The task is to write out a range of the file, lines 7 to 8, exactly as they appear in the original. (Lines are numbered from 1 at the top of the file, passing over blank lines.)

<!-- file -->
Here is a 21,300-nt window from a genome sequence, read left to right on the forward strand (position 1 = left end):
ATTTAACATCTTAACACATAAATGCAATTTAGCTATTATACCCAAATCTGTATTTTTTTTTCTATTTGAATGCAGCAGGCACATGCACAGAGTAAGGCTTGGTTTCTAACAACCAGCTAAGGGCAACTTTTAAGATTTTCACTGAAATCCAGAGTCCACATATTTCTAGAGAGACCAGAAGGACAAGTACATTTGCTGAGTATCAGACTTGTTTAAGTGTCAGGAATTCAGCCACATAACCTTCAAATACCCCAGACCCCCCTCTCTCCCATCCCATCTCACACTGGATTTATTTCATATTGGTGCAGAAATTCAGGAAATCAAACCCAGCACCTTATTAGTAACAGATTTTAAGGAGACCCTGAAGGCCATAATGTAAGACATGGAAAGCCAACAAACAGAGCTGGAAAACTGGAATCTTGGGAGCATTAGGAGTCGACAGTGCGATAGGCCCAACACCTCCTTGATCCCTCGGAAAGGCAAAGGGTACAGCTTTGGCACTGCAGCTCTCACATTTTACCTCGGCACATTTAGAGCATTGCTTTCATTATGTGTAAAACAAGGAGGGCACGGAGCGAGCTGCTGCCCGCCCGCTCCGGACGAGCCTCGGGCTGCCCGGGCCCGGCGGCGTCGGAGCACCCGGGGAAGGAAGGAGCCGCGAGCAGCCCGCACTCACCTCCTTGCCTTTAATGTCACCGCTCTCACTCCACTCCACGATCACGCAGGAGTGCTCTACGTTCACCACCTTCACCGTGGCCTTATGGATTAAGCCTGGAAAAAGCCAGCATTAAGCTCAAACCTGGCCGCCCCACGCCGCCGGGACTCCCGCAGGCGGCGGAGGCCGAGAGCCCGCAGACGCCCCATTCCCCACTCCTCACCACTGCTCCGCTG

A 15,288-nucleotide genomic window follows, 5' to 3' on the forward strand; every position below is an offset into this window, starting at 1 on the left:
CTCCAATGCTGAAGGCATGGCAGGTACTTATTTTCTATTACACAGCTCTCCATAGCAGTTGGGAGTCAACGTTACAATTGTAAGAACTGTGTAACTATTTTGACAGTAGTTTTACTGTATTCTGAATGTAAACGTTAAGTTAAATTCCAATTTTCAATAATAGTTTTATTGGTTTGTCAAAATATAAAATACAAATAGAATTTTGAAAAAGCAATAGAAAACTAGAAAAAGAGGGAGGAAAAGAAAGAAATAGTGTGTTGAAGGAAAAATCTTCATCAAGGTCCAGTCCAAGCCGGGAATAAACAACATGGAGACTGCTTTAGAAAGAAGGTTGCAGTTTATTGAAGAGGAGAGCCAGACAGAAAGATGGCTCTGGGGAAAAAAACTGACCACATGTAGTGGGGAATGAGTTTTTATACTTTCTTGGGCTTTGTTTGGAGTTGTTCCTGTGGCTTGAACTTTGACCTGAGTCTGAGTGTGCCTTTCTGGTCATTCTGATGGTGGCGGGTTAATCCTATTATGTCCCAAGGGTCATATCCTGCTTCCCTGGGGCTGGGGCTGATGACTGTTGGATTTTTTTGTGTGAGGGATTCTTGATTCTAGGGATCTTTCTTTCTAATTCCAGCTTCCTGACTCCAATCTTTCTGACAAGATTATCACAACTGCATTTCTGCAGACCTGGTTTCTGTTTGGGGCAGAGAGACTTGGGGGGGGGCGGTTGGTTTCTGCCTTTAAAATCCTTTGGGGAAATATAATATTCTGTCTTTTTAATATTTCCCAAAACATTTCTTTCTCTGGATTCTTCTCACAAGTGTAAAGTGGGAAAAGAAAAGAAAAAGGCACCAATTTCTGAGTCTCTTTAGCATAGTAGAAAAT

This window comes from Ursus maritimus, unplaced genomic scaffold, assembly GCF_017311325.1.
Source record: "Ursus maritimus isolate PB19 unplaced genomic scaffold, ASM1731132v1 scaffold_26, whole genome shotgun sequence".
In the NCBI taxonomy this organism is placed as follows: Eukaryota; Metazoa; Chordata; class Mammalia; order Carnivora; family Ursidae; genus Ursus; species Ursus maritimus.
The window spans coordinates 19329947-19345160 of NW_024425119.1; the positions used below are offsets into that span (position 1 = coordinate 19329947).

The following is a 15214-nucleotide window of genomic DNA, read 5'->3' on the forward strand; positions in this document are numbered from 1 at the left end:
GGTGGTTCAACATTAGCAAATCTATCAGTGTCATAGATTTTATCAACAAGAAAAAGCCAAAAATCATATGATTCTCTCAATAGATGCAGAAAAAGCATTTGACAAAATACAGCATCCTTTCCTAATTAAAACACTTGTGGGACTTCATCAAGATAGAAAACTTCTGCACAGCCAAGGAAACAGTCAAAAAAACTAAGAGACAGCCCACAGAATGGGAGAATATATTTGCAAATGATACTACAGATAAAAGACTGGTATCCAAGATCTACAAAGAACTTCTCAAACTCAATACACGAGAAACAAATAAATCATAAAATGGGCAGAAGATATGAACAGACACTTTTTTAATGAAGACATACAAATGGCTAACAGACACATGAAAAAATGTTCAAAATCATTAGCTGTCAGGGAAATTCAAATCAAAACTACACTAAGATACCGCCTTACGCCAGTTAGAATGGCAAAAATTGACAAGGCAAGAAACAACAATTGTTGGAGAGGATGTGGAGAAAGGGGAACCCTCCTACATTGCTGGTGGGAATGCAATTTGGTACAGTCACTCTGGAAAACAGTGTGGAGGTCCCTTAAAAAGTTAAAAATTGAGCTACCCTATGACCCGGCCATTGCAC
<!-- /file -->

In the NCBI taxonomy this organism is placed as follows: Eukaryota; Metazoa; Chordata; class Mammalia; order Carnivora; family Ursidae; genus Ursus; species Ursus maritimus.
The window spans coordinates 19329947-19345160 of NW_024425119.1; the positions used below are offsets into that span (position 1 = coordinate 19329947).